Aston Villa hope Ashley Young doesn't prove costly error after Everton news
Aston Villa decided to let 38-year-old Ashley Young walk at the end of the season despite his unexpectedly key role under both Steven Gerrard and Unai Emery.
The veteran full-back made 29 Premier League appearances as cover for injuries to Matty Cash and Lucas Digne, and proved a valuable presence despite playing past the age where most outfielders have retired.
With Fabrizio Romano reporting on Wednesday (12 July) that he is set to be confirmed at Everton after the relevant documentation was signed, Villa will hope that he doesn’t show them what they are missing next term.
Unai Emery has grand ambitions for this side and his record so far has proven his decision-making sound, while the January signing of Alex Moreno was a definite boost to the full-back positions, so a player pushing 40 was clearly not in his plans.
But Young proved to be more than a just emergency cover as he was an important part of the team in the early days of the revival under the Spaniard from October onwards, and was still starting games in May as Aston Villa qualified for Europe.
Defensively his statistics match up against all three of Moreno, Cash and Digne last season, as he led the three current Villa men in average clearances, times dribbled past and blocks according to WhoScored comparison stats.
With 2.1 clearances a game he led Moreno by 0.5, while he was level with Cash and slightly better than Digne with 0.4 times dribbled past per 90, with Moreno a long way back on 1.2.
With 0.4 blocks he was better than all three ex-teammates on 0.2, while second best to Cash in tackles per game on 1.7 to the Polish international’s 2.1, and interceptions on 0.7 to Cash’s 1.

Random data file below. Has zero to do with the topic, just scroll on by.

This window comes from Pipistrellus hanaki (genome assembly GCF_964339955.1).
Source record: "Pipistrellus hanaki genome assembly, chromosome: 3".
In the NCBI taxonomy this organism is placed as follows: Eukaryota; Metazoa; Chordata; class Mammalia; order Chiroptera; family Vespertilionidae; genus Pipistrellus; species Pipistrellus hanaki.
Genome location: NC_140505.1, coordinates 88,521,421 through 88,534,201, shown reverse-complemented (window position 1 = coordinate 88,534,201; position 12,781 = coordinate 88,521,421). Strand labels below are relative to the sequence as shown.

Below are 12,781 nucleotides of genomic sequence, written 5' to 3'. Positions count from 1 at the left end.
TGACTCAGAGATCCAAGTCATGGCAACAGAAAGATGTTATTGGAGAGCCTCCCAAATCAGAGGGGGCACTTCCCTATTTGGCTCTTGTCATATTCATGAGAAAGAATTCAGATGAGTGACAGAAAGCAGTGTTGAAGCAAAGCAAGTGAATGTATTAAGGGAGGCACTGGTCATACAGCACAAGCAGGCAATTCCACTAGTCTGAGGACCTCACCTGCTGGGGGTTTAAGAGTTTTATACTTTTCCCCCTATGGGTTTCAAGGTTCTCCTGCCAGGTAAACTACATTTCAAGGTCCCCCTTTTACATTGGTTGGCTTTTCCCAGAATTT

Offensively Moreno was the obvious stand-out, with three assists from the lowest number of minutes of all four men, while the 30-year-old led in shots per game (0.7), key passes (1.2) and dribbles (1.2).
But again, Young was no slouch statistically going forward, as WhoScored stats show his shots per game were second best of the quartet (0.5), his key passes (0.5) were third best ahead of Cash, and his dribbles were third best ahead of Digne on 0.3.
He drew the most fouls of all four with 1 per game, and was disposed on average the fewest amount of times on 0.2, compared to Moreno at worst on 0.8.
So, at least eight years the senior of the top three full-backs left at Villa Park he was defensively strong and offensively pretty good, meaning he held his own as a starting option and was a more than capable stand-in for injuries.
There is little chance that Villa completely fall off a cliff without him, but if fitness or form issues strike again for Digne, Cash or Moreno, and if Young is playing a valuable role for Sean Dyche at Goodison Park, Emery might feel like he should have ensured he got at least another year out of him for what surely would not have been a prohibitive cost.
In other Aston Villa news, multiple clubs have been in contact to sign a first-team ace who is ready to leave.